George Hull is a co-owner of Bloc, a licensed warehouse venue in Hackney Wick, with over a decade's experience of throwing legal raves. “There was a huge illegal rave at the weekend right near our club,” he says. “It’s a different scene to the ‘overground’ club scene, different clientele, different DJs and, largely, different promoters.”
Many free parties are put on for zero cash, with revellers bringing their own alcohol and organisers putting on music for free. Unlike legitimate clubs, with their tight entry policies and expensive drinks, these parties are meant to act as a political statement about standing against capitalism and the commodification of fun.
Geoff, a promoter in his 30s, explains: “I do squat parties for the real meaning of a party: to party hard and explore music, mind and soul - enjoying each other's company freely and respectfully.”
But, of course, illegal raves have their downsides too. Though there aren't any clear statistics, there can be higher risks due to the fact they're unregulated, and in recent years, ravers have reported incidents from sexual harassment to violent crime. Not every rave will have appropriate security or first aid, meaning there can be a real chance of something going seriously wrong.
For ravers, the priority is the music. Psytrance parties usually attract an older, more ‘spiritual’, crowd, whereas drum’n’bass events bring in the youngsters. Fashion varies too, depending on the crowd and music styles. Drum’n’bass crowds actually look like they could be from the Nineties due to current trends, with bucket hats back in vogue, while psytrance ravers lean towards ‘hippie’ style. House & techno is typically more smart casual, a bit more fashion-conscious.
One thing is for sure though: glo-sticks are out (unless they’re 'ironic'), while smiley faces seem to remain a timeless icon of the rave world. Drugs are tolerated, but not encouraged, at most illegal raves.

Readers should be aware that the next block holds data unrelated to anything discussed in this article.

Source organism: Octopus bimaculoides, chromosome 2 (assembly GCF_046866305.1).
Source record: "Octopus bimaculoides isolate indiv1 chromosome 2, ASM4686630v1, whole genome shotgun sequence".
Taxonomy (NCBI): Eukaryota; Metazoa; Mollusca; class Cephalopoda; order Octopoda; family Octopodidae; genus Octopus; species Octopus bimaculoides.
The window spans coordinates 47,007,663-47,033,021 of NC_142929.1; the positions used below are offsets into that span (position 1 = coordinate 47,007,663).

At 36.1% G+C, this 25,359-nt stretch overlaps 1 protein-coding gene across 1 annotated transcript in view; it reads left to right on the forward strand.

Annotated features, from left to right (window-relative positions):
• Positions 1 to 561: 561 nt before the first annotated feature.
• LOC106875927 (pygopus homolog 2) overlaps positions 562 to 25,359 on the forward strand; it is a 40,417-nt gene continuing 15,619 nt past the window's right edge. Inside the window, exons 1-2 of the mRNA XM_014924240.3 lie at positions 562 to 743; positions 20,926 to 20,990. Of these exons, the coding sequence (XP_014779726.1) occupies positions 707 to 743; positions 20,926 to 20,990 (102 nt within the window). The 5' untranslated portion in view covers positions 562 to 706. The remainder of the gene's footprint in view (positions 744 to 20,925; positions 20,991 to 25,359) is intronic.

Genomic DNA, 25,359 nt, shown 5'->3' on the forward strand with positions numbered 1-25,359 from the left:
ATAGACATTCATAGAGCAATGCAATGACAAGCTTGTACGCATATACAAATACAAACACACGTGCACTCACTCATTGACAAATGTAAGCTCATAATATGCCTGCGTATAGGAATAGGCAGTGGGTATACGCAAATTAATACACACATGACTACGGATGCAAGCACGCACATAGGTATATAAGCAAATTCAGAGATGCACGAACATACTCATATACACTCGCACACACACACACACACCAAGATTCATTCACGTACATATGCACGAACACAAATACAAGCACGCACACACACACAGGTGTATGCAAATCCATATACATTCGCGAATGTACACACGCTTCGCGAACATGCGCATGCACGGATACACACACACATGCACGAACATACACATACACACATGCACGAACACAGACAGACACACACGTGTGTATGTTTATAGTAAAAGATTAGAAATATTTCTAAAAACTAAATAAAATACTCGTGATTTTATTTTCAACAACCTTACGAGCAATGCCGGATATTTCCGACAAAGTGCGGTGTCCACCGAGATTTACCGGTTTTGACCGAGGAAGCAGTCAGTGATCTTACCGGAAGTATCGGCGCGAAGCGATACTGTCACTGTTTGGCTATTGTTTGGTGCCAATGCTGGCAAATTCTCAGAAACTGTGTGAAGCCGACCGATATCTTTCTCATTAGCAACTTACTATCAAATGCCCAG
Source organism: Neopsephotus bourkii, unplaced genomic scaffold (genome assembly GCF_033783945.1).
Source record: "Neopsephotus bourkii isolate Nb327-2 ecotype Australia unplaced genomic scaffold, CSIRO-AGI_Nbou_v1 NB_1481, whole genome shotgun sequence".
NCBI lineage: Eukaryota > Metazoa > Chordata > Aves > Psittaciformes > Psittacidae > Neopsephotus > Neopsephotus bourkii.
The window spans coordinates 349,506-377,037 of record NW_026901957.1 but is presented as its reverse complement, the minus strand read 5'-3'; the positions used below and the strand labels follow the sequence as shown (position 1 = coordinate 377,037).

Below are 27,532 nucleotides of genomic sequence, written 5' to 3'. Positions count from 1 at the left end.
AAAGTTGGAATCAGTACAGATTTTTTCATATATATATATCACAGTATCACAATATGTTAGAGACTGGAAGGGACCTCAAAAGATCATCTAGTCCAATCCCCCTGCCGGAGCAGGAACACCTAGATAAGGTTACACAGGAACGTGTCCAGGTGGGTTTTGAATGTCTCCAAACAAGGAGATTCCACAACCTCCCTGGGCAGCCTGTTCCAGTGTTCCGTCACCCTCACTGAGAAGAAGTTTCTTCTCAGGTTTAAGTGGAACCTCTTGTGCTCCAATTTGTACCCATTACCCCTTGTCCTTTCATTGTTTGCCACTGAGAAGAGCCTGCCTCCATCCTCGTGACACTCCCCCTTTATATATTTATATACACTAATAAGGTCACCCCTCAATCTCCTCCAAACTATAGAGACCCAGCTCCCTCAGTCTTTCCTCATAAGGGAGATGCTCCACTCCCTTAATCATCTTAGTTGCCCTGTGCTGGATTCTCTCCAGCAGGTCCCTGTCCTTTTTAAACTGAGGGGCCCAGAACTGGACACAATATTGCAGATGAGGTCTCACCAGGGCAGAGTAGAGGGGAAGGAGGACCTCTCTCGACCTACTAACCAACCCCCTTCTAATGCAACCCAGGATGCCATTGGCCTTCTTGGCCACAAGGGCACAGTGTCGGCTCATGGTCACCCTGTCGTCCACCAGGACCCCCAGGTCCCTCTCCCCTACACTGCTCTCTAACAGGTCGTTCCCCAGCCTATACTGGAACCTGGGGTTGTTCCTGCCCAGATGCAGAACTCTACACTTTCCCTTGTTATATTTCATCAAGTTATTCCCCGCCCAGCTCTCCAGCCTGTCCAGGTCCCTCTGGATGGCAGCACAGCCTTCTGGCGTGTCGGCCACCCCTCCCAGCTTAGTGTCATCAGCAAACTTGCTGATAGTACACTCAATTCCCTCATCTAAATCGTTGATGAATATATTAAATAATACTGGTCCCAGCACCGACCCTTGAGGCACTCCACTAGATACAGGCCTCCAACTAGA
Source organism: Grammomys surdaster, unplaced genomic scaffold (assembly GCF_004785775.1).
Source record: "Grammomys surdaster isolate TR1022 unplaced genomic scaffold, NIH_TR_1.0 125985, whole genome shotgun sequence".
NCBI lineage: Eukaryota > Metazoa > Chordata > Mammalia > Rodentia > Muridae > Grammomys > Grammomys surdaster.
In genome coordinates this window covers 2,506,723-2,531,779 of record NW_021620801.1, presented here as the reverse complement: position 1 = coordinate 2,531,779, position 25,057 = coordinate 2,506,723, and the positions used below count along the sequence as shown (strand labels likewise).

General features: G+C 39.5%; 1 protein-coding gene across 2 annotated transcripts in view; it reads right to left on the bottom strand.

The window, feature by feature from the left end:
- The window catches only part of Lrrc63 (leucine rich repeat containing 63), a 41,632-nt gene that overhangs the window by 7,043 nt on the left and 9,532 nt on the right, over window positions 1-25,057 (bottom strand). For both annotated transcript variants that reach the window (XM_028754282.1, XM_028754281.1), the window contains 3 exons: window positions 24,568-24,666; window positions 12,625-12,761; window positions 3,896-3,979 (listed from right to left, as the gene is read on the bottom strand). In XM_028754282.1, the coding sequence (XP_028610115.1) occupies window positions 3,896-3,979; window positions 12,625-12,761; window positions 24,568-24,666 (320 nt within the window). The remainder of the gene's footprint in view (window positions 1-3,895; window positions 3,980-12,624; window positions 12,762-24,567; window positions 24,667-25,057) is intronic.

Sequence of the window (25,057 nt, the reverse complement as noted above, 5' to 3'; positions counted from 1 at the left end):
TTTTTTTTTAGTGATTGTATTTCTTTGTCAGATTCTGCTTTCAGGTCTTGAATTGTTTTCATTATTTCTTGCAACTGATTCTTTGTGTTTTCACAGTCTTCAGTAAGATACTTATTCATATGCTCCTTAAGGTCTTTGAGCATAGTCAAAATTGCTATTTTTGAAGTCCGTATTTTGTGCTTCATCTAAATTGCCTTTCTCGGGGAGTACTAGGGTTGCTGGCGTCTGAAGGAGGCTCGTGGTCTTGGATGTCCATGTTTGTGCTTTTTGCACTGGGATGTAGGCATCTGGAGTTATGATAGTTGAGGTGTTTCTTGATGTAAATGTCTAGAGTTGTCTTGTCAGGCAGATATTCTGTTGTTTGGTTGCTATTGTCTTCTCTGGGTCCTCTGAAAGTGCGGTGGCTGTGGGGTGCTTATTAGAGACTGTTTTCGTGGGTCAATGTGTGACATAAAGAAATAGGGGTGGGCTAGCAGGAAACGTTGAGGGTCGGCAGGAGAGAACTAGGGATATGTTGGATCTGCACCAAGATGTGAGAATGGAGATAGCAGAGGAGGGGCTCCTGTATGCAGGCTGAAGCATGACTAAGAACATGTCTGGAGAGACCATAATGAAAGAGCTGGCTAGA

In the late Eighties these events would be promoted on pirate radio stations; nowadays, word of mouth is the main way these parties are announced. Some advertise on social media too, using it as a means of building their communities.
The crowd is typically very tight-knit; friends, and friends of friends only. Many promoters have experience in working at, or running, licensed venues as sound engineers, DJs, and festival promoters channeling their knowledge into doing illegal parties on the side.
“It is a free atmosphere for you to feel safe and secure, for you to let your hair down and have fun with your friends,” says Geoff. “There’s no dress code, no VIP area, no heavy door search or security pointing torches in your face when you’re having fun on the dance floor.”
A ‘leave no trace’ policy at some illegal raves means that everyone is expected to avoid dropping litter, and to join in with a sweep of the location once the party is over - even in the early morning after dancing all night.
Insouciant, a promoter who runs illegal parties in east London, including several infamous forest raves, explains: “We want to give people the space to do what they want, when they want, and trust them with the responsibility to do it in a respectful manner.”
It has been 30 years, but the spirit of the 1988 summer of love is still alive. There are obvious differences - from fashion to forests - but the desire to party illegally is clearly not going away.
*Names of promoters have been changed